2019-05-31 last update, 2019-05-31 first day, Robert Jasiek

Endgame Study


Professional players say that the greatest weaknesses of amateur players are tactical reading and endgame evaluation. This has also been my observation. According to a frequently heard wisdom, becoming strong at physical or mind sports requires effort and patience when studying and practising. It is no coincidence that tactical reading and endgame evaluation are our greatest obstacles because both aspects require effort and patience.

In scored games, the endgame phase covers half of the game. Endgame evaluation also affects many moves during the opening and middle game. Many decisions cannot be solved by tactical reading but require endgame evaluation. Quite a few other decisions require both aspects. More than half of all moves greatly profits from endgame evaluation.


Despite its extraordinary importance, less than 5% of the go literature has studied endgame evaluation. Why? The reason cannot be the required effort and patience because there are many books on tactical reading. Since we play a scored game, we should not be afraid of numbers. What then is the reason and why have many books on traditional endgame evaluation had many calculation mistakes? The reason is that the theory of endgame evaluation has been very under-developed in comparison to its importance and go theory for other aspects of the game.

Traditional theory of endgame evaluation has been inconsistent and very insufficient. During the 20th century, mathematicians have developed combinatorial game theory, infinitesimals and thermography but application of these theories is often hard and impractical for go players. We need a consistent, powerful and applicable theory: modern endgame theory.

Modern endgame theory is consistent because its already calibrated values can be compared to each other naturally. The theory is powerful because it evaluates sequences, individual moves and positions, and relates their values to enable advanced decision-making. Modern endgame theory is well applicable with its basic arithmetic calculations and pairwise value comparisons.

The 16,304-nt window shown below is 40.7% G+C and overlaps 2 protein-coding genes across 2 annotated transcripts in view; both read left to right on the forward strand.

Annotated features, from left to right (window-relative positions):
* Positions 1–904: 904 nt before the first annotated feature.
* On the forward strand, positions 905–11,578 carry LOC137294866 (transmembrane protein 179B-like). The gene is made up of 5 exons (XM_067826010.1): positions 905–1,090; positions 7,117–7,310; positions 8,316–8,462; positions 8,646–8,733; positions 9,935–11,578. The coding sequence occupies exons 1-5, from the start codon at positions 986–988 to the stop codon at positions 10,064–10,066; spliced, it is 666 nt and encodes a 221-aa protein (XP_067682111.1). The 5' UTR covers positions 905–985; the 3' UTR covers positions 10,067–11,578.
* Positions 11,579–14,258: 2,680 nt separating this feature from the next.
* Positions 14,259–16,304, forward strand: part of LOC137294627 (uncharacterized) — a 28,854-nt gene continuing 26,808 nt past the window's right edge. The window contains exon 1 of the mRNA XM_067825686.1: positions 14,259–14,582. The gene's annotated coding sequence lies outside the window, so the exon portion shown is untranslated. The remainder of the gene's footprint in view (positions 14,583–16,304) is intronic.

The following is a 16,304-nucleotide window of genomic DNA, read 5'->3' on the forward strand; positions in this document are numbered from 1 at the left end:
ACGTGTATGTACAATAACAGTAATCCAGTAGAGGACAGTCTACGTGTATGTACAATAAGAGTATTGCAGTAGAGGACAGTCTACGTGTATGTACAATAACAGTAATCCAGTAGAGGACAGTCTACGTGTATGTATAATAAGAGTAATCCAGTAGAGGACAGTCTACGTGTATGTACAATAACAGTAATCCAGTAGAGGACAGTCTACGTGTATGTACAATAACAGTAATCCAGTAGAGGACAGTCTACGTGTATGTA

The theory has been developed by a few amateur players. Sakauchi Jun'ei made some early contributions. Bill Spight has researched in modern endgame theory since the 1970s. Besides earlier contributions, Robert Jasiek has done full-time research and writing about the endgame since 2016. Because such research requires formulation and mathematical proving of theorems, professional players with different skills could hardly contribute to the development of modern endgame evaluation. However, once the theory is developed, its application is straightforward for amateur and professional players. Writing related books remains difficult for they require very much more proofreading than books on other topics.


When we use tactical reading to determine a status of connection or life+death of a group or its moves, we invest the effort of first assessing the statuses of the follow-up positions and moves. Similarly, when we use endgame evaluation to calculate a value of a position or its moves, we invest the effort of first calculating the values of the follow-up positions and moves. Tactical reading and endgame evaluation are combined to select the best move achieving a desired status. For example, a group shall live while optimising the endgame. However, as soon as several moves are available and different local positions must be considered together, exhaustive 'reading and counting' is too complex and we need endgame evaluation for our decisions.

Do I hear a complaint that evaluation requires the effort of calculation? We must always recall that becoming strong requires effort and patience. Instead of complaining, we should welcome the necessary effort for greatly improving our game. Now that we know the truth, we can appreciate the calculations further below.

They are easy enough so what is the real effort? Like we have to avoid accidental mistakes in tactical reading, we must also avoid accidental calculation mistakes in endgame evaluation. If we consider a local position with several follow-up positions in tactical reading, we must determine and recall several statuses while not confusing them. Similarly, if we consider them in endgame evaluation, we must calculate and recall several values while not confusing them. Furthermore, we must know what values to calculate and which to compare. With patience, we learn to assess more difficult positions with more follow-ups.


We determine the value of a position (its 'count'), the value of first playing in a position (the 'move value') or the value of an individual move (its 'gain'). We need positive numbers favouring Black and negative numbers favouring White. For example, we express "White has 3 points" by the negative count -3. What is the count of a local gote endgame position if the starting black player achieves 11 points or the starting white player achieves -3 points? We calculate the average of the two numbers: the count is (11 + (-3)) / 2 = 8/2 = 4 points. Such calculations require brackets. We also need fractions because division by 2 can create them. Suppose Black achieves 1 point or White achieves 0 points. Let us calculate the average: (1 + 0) / 2 = 1/2. This is the expected count of the initial position.

Which move value, 7 or 1/2, indicates the more valuable move? We determine the answer by comparing the two numbers: 7 > 1/2. We choose the move with the larger move value 7. Quite like we identify different persons by their names, we identify different values by their variables. A position has its count C and move value M.

Suppose a position has the count C = 4 and move value M = 7. The starting Black achieves the resulting count C + M = 4 + 7 = 11. Instead, the starting White achieves the resulting count C - M = 4 - 7 = -3. This negative number favours White. All we need is such basic school mathematics.